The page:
Yes, I am still here and I can guess the thoughts most uppermost in your mind right now as you read this!
For you’re probably thinking that I have forgotten all about Number 13 Piccadilly Terrace and have shaken the dust of the year 1815 from the soles of my feet as Lord B had hoped to when he sailed from our shores in the Spring of 1816 to a life of exile and even greater notoriety.
I am happy to report that you are quite mistaken and although I haven’t quite got around to dressing some of the rooms that will appeal and appease the comfort level of any inhabitant, imaginary or otherwise – the work continues.
Admittedly, my work as of late has been more of the choosing and purchasing variety rather than the creating and painting tasks which still await including the putting together of one or two pieces of rather essential furniture.
For over two score years I would like to believe that I have had a more than average understanding of the word essential and what it means; however last month I was forced to concede this point when my pesky son caught me drooling over a silver Georgian Tea Urn that I had bought from the US and having excitedly held it aloft for his opinion, he remarked:
“It’s very nice, but did they serve tea from a tray on the floor in Byron’s time?”.
Although the merits of essential furniture which along with the virtues of soft furnishings have never been high on the list of my priorities, 12th scale or not – I have also been very busy as a feature columnist for the Dolls’ House Magazine and the story of my ‘Lord Byron House’ has been making frequent appearances within the news ink of my monthly musings.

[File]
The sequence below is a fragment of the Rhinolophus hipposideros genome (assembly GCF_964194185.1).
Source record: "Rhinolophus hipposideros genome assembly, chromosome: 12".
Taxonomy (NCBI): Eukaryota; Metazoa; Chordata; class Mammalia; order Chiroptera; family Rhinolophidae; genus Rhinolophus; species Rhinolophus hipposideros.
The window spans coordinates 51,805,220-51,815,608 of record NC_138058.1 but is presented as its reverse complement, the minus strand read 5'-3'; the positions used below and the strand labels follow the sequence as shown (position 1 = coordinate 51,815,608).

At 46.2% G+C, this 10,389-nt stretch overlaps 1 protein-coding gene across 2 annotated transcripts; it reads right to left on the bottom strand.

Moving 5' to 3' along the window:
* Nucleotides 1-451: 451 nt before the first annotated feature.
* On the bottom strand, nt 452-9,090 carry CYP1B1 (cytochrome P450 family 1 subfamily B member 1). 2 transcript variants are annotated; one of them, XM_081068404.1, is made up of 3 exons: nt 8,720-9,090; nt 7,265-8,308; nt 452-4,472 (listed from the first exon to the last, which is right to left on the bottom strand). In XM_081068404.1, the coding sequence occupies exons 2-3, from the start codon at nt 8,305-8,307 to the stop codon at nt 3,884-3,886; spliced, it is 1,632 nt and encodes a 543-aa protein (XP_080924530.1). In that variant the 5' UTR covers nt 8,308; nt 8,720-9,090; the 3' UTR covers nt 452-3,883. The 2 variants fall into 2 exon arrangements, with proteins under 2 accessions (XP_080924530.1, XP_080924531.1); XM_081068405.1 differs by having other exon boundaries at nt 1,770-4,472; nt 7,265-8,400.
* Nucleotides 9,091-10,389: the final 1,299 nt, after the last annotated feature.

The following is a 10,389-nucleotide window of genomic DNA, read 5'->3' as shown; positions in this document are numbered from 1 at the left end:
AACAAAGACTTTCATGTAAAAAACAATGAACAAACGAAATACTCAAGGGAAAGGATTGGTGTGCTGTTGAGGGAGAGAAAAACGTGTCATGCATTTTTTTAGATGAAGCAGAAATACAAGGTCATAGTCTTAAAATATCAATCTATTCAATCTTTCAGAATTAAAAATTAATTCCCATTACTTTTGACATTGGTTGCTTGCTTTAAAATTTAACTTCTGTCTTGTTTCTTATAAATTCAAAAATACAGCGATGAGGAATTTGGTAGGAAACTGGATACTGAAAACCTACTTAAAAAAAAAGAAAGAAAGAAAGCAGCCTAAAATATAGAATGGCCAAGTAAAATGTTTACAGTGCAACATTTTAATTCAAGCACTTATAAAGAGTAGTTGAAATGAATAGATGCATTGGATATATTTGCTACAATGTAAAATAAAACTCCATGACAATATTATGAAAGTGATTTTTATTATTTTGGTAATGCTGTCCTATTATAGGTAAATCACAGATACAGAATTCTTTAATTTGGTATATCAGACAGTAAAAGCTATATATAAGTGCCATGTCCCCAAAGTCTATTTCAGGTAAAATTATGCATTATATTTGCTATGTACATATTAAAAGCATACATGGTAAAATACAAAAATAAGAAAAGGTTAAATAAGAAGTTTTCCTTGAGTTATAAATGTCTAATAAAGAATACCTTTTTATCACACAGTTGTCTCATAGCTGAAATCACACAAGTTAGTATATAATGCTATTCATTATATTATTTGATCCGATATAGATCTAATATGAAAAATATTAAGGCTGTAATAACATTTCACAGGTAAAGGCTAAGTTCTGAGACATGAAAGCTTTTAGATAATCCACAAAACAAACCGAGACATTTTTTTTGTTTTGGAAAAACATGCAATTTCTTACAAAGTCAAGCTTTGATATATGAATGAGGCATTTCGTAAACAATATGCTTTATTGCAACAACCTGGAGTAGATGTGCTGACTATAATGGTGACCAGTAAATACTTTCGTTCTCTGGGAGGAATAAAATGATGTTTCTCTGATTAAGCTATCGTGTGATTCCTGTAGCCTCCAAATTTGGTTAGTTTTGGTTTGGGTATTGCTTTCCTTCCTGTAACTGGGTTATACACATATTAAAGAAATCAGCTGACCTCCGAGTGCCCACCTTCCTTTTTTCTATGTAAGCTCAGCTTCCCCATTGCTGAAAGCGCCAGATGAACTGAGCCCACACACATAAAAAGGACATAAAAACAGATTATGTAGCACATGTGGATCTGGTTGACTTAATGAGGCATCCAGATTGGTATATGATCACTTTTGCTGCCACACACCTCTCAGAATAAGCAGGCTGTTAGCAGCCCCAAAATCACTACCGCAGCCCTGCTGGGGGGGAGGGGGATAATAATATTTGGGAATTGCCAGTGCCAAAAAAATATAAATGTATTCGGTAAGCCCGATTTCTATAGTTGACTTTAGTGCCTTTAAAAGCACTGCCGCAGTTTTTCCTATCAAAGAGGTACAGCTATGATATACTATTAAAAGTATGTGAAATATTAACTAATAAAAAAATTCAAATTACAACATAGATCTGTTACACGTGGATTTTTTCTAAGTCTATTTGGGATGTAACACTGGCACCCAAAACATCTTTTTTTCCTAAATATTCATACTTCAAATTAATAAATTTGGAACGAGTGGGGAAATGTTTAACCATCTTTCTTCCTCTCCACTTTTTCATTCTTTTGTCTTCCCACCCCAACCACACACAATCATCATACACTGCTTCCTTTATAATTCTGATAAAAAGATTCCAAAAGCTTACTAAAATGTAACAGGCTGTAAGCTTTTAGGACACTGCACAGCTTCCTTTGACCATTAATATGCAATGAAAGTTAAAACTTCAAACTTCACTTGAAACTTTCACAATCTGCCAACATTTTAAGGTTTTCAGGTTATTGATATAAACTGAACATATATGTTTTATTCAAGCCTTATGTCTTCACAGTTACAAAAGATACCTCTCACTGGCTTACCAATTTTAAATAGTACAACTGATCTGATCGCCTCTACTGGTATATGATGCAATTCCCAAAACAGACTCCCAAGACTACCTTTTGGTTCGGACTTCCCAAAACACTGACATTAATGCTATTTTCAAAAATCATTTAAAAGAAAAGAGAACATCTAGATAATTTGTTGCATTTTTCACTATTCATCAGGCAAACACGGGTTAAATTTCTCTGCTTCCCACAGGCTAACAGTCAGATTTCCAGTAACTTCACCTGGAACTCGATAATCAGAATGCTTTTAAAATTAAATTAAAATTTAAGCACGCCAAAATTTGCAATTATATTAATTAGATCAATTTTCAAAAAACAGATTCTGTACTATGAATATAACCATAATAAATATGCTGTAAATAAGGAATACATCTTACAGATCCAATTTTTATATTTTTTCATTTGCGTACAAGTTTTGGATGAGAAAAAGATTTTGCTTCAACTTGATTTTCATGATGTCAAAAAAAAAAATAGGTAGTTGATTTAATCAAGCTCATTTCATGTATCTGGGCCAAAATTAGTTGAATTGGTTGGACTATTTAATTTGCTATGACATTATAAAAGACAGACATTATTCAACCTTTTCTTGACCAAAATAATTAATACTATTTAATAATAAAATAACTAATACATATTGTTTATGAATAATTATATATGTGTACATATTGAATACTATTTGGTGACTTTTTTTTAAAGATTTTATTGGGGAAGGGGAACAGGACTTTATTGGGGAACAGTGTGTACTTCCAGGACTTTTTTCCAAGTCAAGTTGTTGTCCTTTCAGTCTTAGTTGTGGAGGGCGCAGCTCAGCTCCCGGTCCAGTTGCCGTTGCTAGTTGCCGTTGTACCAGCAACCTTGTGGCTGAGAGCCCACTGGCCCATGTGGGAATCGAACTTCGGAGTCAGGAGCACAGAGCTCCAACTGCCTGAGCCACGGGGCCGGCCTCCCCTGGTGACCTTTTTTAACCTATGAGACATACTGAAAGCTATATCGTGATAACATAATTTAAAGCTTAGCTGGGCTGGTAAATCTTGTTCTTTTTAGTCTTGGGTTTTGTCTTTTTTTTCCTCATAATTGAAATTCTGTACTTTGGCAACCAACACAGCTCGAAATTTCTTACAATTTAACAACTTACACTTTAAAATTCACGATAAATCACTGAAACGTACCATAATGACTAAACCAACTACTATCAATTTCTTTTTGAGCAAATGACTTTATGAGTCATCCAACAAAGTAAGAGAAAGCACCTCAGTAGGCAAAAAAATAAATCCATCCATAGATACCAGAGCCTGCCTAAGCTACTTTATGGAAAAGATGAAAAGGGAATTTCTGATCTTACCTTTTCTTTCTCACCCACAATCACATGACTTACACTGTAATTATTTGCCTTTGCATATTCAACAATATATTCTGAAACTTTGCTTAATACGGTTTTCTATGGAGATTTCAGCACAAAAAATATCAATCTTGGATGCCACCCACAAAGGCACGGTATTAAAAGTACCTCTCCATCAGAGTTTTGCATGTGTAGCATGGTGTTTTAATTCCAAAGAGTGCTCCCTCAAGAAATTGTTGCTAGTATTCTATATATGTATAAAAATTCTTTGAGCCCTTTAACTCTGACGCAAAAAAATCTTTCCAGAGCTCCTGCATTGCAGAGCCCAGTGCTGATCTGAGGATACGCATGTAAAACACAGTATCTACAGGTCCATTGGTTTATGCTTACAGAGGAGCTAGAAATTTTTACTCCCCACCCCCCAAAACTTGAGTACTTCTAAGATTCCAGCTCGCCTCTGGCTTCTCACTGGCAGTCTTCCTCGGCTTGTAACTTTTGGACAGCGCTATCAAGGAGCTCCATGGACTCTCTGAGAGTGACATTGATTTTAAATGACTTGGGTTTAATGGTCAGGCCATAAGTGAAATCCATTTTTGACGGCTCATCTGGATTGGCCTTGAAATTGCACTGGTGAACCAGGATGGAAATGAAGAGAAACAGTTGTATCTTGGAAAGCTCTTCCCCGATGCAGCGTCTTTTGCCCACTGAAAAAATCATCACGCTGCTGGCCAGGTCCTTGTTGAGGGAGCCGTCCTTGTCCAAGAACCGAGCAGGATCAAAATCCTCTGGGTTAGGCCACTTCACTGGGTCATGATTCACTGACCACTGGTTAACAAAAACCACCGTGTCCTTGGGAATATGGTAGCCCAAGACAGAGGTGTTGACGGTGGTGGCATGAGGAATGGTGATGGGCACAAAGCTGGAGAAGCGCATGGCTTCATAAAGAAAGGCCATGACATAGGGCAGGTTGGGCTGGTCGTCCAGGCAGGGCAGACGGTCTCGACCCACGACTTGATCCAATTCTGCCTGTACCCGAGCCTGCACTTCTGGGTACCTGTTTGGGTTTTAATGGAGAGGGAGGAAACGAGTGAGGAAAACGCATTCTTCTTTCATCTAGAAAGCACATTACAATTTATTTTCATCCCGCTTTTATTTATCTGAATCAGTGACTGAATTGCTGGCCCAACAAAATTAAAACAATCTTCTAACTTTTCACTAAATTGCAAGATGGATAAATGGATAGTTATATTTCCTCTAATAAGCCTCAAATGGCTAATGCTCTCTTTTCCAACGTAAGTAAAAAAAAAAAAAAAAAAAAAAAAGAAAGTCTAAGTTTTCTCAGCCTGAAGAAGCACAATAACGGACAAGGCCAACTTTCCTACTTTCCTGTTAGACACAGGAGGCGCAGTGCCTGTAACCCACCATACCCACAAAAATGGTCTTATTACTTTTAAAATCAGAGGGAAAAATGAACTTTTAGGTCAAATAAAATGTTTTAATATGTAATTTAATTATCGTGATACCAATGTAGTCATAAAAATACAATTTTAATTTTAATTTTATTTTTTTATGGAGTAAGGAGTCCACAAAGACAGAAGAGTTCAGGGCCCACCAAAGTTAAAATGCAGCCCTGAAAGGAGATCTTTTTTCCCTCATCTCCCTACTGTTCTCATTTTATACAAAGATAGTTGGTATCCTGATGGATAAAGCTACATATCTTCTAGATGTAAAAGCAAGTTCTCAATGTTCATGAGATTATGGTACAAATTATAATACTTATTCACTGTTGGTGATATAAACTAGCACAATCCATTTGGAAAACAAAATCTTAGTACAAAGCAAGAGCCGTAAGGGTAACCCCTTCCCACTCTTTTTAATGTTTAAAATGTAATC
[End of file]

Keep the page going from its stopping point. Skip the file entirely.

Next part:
Inspired by the poet’s favourite Newfoundland who died from Rabies in November 1808 – can you spot Boatswain created by the wonderful Lucy Francis of Designer Dog Miniatures in the image below?
Alas! For as MY Boatswain warmed himself by the cozy fire, he was to be at his leisure for some time in that library as any self respecting poet would take one look at those bookshelves sadly devoid of books and promptly make off to the nearest Gentleman’s Club!
And although Boatswain’s portrait along with a very grand monument can still be seen at the poet’s ancestral home Newstead Abbey in Nottingham – his familar likeness in oils would also be enjoyed in the library here at Number 13 – eventually!
With the summer officially over and with the promise of some very exciting plans – I shall be surely spending more of my time in the year 1815!